Secondly, Racine’s glorious, rolling verse reflects the sonorous, doom-laden situation at the court. Only one translation in recent years, that of Robert David MacDonald for Glenda Jackson’s performance in Glasgow and at the Old Vic, came close to approximating the doleful, soulful tread of the music.
At the Donmar, Irish playwright Frank McGuinness rejects the tradition of rendering Racine’s 12-syllable alexandrines into Shakespearean ten-syllable iambics, fracturing Racine’s majestic classicism with a busy hotchpotch of sawn-off blank verse, staccato phrases and idiomatic slang.
This is interesting enough, but it simply isn’t Racine. Nor is the emphatic undertow of Catholic guilt sufficient compensation for the almost total lack of emotional grandeur. Racine does not sound like Racine without the tensile pull between modesty and madness.
The dying queen, who seeks to die with her secret intact but who is drawn to fateful confession, is played by the estimable Clare Higgins as a crazy gypsy fortune-teller. She's much wilder and more sensual than her recent English predecessors in the role, Diana Rigg and the late Sheila Gish. Her state of hallucinatory mental illness is immediately transparent. And that’s the problem: the performance is complete before it’s begun.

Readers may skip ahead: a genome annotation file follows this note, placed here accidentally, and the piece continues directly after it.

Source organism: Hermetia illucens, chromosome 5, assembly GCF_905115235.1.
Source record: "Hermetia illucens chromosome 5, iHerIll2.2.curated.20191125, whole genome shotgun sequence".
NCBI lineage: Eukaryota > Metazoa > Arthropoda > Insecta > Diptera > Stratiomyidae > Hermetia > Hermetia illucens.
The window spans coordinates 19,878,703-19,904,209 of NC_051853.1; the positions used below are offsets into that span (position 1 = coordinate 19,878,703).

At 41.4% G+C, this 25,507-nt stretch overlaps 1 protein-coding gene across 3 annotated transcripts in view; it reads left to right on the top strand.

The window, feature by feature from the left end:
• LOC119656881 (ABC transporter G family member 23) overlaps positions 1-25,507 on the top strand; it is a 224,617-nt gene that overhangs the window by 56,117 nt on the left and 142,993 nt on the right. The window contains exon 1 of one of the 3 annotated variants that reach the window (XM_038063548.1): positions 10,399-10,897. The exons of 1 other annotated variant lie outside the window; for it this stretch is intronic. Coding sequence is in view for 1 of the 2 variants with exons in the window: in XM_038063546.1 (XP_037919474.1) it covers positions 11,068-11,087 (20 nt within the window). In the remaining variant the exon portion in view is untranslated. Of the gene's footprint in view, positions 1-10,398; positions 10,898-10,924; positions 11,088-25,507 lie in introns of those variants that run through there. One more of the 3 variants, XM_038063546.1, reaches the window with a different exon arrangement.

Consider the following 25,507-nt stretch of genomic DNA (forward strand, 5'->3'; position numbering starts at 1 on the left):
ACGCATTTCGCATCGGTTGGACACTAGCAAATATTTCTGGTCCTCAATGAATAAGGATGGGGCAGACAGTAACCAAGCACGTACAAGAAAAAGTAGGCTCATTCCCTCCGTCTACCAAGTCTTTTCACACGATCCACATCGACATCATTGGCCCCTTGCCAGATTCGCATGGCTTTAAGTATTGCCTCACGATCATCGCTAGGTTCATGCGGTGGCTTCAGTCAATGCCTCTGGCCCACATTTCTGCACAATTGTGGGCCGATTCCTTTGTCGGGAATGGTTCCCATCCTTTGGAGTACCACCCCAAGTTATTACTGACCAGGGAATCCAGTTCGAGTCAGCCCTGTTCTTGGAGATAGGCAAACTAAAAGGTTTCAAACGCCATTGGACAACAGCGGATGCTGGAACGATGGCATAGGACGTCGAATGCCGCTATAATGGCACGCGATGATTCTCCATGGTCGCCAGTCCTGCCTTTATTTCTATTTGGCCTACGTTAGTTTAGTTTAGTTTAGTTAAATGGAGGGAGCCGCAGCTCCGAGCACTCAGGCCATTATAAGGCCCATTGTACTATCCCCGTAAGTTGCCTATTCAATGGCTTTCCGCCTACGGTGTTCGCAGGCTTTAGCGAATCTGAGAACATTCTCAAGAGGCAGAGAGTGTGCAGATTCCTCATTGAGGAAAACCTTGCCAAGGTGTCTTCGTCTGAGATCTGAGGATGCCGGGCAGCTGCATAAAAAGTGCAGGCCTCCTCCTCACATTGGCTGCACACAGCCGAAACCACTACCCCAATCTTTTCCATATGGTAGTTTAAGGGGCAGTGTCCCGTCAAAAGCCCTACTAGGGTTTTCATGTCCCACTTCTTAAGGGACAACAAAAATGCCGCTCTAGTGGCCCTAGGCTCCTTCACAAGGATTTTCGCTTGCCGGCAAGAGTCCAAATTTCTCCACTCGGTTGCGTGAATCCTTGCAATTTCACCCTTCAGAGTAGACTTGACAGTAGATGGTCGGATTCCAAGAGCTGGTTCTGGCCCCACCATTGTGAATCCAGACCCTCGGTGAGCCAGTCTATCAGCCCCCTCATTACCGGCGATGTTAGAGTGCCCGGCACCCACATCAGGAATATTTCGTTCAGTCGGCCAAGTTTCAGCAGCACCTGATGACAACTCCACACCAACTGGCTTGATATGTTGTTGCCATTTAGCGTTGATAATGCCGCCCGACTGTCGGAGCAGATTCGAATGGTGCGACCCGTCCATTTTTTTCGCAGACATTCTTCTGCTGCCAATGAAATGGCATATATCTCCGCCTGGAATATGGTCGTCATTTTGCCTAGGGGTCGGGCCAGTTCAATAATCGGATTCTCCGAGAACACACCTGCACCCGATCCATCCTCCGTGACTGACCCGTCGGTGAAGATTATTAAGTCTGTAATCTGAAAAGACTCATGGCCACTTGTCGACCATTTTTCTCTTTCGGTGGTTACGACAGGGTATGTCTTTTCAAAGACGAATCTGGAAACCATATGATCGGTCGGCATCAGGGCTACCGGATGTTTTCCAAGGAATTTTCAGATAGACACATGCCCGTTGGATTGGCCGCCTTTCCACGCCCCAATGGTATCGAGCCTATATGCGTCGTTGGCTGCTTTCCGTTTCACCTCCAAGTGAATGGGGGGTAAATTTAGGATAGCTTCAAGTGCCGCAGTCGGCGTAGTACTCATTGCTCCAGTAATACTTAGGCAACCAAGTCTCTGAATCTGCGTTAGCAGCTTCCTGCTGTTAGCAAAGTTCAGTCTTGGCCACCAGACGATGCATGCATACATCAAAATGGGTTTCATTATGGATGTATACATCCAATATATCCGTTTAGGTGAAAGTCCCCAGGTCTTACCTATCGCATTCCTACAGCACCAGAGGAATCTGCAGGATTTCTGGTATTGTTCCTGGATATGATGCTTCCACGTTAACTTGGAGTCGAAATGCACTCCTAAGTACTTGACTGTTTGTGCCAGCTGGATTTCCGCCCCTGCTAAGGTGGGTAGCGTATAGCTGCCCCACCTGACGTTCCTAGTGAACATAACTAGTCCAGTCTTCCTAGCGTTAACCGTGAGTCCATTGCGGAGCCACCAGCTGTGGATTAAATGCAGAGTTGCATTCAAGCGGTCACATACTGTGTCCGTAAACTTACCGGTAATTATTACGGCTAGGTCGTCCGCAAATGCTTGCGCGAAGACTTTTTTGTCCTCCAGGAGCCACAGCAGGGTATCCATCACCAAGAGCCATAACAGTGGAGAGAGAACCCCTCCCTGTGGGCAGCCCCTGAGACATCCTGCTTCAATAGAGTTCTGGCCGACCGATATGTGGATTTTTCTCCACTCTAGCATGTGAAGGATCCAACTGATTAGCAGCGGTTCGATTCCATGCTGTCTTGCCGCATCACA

Racine’s version of the story is far more “accessible” to us than its sources in Euripides and Seneca. In the captured beauty, Aricia (a sweetly subdued Marcella Plunkett), with whom Hippolytus (a ruffled, simpering Ben Meyjes, replacing the indisposed Paul Nicholls at short notice) has fallen in love, Racine creates a new dimension in the tangle of passion and secrecy.
Tom Cairns, directing and designing in the manner of his mentor, Philip Prowse (who directed the Jackson production), places the action in an airless grey palace, a circular skylight hinting at the gods and elements beyond, with some fleeting filmed images of scudding clouds and rampaging horses.
Linda Bassett and Janet Whiteside maintain an air of fussing anxiety around the queen. Michael Feast as the returning king Theseus – reports of his demise have been exaggerated - and Sean Campion as the wide-eyed narrator of the spectacular death of Hippolytus, both convey an easy, downmarket sense of familiarity. But making Racine “natural” is both a fool’s errand and an admission of defeat.
- Michael Coveney